A month after putting its executive director on administrative leave amid allegations of mismanagement, the Charlottesville area’s animal shelter has announced an interim leader to take over the role.
Sue Friedman, who most recently served as executive director of the Jefferson School Foundation and served for years as the leader of the Alzheimer’s Association of Central and Western Virginia, is set to take the top job at the Charlottesville Albemarle Society for the Prevention of Cruelty to Animals.
She will be replacing sitting Executive Director Angie Gunter on May 24.
“We are excited to welcome Sue Friedman as our Interim Executive Director,” the local SPCA’s board president, Jenn Corbey, said in a Friday statement announcing the leadership change.
Gunter had served as director of the local animal shelter since 2017.
In the final months of that yearslong tenure, however, she faced mounting allegations of mistreating both people and animals at the SPCA.
The decision to place Gunter on leave, the board said in April, was made after the conclusion of an independent review conducted by international law firm McGuireWoods at the board’s behest after allegations first started to mount earlier this year.
“The review included recommendations for changes designed to improve our workplace culture and the quality of care for the animals entrusted to us,” the board said in a statement at the time. “Based on the results of the review, we are developing a specific plan with concrete steps to effect operational changes across several departments. We look forward to sharing more information with the community about our plan of action in the days ahead.”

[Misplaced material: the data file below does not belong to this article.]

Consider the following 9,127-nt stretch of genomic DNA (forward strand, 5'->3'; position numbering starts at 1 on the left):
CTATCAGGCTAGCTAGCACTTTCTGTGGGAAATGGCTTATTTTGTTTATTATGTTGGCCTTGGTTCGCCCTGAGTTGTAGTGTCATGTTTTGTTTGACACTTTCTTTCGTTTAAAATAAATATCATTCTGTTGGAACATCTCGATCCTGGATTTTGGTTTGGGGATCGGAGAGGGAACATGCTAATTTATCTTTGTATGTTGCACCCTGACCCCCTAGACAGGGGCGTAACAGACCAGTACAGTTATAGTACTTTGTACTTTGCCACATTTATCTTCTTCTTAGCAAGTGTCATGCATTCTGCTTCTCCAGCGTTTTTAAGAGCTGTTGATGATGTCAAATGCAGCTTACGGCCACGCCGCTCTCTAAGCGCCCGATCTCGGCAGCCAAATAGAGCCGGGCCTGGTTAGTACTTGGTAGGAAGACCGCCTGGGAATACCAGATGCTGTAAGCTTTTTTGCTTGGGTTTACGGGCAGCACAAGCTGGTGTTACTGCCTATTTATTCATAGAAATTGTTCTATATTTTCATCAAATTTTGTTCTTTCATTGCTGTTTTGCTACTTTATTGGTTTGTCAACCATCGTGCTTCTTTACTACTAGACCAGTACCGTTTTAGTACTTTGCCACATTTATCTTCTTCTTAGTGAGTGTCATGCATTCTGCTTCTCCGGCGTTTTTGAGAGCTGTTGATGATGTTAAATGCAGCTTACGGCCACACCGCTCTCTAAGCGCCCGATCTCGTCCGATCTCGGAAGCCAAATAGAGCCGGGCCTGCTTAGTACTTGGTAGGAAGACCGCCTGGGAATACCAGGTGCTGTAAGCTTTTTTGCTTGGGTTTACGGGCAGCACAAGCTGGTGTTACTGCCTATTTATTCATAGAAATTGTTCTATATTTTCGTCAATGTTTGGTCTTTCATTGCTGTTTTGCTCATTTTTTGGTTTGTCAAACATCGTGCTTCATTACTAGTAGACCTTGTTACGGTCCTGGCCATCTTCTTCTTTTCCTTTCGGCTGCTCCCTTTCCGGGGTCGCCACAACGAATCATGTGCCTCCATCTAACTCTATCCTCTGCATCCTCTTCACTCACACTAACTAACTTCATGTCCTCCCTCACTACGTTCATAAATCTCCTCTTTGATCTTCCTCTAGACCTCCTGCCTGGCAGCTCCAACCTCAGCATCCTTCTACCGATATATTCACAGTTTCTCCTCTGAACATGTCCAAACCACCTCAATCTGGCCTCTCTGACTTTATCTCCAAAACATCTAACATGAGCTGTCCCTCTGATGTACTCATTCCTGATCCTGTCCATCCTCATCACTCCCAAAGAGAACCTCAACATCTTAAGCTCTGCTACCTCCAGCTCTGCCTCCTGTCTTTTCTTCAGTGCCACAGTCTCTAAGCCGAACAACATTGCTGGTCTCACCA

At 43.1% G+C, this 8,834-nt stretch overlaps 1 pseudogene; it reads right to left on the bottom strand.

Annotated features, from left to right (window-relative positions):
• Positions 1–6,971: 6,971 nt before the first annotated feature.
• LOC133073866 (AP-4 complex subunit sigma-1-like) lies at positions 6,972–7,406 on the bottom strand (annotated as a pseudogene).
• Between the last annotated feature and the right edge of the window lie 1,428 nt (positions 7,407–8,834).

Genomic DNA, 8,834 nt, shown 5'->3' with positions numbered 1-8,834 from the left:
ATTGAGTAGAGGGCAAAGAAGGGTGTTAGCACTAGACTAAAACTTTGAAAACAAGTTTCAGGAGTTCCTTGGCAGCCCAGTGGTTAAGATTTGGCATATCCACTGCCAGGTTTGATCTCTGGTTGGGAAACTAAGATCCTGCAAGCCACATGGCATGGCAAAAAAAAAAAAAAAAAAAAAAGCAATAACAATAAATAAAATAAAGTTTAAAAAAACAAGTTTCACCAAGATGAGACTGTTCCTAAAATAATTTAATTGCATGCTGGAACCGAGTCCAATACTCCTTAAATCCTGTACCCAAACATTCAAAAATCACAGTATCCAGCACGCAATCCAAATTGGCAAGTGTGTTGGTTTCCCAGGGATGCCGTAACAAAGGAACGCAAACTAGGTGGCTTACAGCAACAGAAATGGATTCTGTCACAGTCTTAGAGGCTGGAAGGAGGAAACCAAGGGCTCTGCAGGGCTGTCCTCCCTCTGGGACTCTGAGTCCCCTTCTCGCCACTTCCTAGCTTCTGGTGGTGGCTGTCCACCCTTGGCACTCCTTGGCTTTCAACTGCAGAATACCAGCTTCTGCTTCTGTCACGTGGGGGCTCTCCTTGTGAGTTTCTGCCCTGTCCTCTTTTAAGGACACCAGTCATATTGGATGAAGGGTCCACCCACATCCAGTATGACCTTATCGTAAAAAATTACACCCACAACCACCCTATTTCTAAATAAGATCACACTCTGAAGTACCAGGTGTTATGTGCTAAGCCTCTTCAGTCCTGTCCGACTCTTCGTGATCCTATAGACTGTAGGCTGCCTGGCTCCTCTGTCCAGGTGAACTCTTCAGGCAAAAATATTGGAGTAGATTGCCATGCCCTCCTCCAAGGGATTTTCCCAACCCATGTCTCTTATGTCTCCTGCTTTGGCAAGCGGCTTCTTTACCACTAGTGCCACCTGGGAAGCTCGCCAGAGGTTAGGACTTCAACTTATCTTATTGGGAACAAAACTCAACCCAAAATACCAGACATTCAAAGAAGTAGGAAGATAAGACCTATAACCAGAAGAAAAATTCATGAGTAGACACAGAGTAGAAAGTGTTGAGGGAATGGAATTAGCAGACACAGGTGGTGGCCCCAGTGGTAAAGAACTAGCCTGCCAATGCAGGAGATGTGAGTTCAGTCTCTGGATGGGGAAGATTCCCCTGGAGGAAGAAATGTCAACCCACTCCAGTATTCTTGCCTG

The decision to hire McGuireWoods in the first place was prompted by a flurry of allegations from current and former employees and volunteers at the SPCA.
At the start of the year, a group calling itself CASPCA Concerns sent a letter to the SPCA board, which has since garnered more than 100 signatures, detailing what signatories described as misconduct and mismanagement at the shelter that has translated into animal neglect bordering on abuse. The shelter, the group said, is overcapacity and understaffed, with animals often kept in unsafe living conditions and their carers overworked in order to keep adoption rates high and contributions rolling in.
The letter called out Gunter by name and included photos of dogs in pens full of urine and feces, animals living in crates the group said are stored in the shelter’s basement and facilities that appear to be unclean, unkempt and dangerous to the animals living there.
In February, after the SPCA’s board hired McGuireWoods to conduct its review, a Virginia Department of Agriculture inspection found repeat violations of state law at the animal shelter.
The report mentioned no evidence of animal abuse, neglect or other mistreatment. However, it did highlight multiple instances in which several documents at the shelter were missing information required by law.
March saw multiple volunteers either resign or asked to leave. And in one instance, the SPCA employed a Richmond-based law firm to dismiss a volunteer dog walker, a decision it said was necessary “given the current climate and level of scrutiny at CASPCA.”
Throughout all of this, the SPCA’s higher-ups said they stood behind the shelter’s CEO.
That position has clearly changed since McGuireWoods concluded its review.
The CASPCA Concerns group has applauded the shelter’s decision to remove Gunter, while noting that Gunter was only part of the problem.
“While we are glad that the board has taken action,” the group said in an email to The Daily Progress in April, “it is crucial that the SPCA continues to prioritize the safety and well-being of the animals in their care, and we hope that the temporary replacement will be someone who is able to do so effectively.”
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